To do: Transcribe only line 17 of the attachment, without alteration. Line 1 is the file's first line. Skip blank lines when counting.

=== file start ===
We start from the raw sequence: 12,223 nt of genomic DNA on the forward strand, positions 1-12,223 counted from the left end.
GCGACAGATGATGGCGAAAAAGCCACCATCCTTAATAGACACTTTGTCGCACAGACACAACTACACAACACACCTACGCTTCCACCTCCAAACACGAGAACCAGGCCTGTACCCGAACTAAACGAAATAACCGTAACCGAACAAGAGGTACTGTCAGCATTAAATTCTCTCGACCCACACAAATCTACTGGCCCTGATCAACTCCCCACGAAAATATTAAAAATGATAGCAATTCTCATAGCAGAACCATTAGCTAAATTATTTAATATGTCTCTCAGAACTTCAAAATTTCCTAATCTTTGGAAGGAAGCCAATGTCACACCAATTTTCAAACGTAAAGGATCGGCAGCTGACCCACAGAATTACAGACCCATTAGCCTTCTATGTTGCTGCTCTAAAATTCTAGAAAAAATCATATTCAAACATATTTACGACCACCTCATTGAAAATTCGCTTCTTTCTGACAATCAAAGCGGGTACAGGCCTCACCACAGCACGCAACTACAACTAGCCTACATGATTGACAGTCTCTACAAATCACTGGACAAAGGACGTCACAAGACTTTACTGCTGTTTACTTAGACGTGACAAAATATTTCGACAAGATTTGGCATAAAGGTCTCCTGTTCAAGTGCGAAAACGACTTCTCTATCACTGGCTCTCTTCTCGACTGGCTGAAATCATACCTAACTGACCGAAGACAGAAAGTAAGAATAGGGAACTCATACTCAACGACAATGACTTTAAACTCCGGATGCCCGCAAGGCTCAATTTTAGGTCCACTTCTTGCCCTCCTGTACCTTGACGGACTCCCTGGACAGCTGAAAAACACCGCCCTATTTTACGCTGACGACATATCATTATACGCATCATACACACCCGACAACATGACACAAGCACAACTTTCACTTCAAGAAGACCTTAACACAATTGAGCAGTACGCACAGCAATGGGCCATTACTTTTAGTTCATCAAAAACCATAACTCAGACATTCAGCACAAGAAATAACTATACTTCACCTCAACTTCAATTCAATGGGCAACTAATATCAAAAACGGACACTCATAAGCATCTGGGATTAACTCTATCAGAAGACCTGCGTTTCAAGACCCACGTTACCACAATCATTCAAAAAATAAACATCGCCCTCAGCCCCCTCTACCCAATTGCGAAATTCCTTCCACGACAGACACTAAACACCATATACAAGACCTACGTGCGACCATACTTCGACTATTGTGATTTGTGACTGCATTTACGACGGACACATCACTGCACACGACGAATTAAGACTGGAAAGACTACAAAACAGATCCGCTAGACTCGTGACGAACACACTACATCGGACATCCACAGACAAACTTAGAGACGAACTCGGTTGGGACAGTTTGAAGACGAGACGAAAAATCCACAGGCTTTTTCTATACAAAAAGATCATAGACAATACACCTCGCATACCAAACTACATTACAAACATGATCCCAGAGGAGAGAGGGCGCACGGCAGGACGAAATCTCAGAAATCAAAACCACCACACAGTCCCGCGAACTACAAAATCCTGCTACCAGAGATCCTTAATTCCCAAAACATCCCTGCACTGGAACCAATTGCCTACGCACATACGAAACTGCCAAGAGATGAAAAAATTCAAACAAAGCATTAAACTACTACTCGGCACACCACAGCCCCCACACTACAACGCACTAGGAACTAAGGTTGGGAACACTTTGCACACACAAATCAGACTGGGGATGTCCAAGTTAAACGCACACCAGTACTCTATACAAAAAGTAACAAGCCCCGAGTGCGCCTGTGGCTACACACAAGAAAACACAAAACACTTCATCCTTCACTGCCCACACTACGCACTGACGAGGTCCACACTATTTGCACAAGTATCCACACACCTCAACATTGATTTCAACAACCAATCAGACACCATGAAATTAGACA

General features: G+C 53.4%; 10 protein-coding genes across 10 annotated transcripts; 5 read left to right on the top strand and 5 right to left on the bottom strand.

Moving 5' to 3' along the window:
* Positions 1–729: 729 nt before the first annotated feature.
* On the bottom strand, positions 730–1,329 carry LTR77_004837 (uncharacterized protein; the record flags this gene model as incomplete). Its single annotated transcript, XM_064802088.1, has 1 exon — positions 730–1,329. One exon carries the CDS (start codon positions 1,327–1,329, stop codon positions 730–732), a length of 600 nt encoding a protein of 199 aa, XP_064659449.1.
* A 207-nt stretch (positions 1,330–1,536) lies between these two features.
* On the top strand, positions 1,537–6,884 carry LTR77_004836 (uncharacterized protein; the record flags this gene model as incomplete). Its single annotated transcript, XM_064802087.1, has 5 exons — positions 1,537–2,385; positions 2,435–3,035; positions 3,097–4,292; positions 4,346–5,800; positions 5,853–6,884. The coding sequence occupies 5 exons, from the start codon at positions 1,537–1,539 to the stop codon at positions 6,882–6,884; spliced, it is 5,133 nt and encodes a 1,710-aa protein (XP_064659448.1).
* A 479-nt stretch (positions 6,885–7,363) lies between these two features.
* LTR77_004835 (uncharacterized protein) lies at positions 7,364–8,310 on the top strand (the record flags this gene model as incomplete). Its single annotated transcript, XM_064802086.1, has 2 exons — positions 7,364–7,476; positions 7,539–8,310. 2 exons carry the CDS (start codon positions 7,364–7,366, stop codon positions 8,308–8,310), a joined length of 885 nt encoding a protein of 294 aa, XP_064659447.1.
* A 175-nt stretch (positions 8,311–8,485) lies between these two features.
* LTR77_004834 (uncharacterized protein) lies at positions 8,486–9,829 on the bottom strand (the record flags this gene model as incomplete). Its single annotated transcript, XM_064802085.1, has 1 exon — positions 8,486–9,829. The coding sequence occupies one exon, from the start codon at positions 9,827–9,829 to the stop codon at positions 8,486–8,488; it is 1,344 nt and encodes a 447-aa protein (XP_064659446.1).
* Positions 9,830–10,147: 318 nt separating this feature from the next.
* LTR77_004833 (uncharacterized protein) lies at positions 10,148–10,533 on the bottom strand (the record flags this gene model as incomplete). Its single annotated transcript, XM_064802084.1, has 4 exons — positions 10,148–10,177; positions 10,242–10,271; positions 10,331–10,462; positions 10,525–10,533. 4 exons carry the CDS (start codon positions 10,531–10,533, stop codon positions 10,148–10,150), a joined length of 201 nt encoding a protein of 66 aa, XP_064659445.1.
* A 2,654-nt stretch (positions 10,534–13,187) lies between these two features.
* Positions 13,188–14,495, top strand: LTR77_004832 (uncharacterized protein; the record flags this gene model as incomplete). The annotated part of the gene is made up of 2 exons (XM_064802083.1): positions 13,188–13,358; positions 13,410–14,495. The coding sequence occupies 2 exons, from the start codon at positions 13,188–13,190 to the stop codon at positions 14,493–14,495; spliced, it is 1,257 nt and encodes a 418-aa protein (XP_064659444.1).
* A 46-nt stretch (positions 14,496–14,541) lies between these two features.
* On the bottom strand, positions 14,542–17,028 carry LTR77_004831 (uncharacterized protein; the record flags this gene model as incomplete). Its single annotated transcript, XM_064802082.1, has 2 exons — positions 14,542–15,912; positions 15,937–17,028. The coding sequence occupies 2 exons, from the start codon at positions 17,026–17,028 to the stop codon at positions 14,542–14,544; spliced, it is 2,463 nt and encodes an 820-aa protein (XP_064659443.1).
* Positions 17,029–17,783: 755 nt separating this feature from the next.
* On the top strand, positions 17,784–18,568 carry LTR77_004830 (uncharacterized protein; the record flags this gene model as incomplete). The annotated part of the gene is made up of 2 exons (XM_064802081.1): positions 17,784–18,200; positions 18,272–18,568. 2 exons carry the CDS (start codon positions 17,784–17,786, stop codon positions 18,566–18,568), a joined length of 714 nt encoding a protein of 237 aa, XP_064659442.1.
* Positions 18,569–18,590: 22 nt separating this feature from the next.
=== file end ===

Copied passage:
* A 46-nt stretch (positions 14,496–14,541) lies between these two features.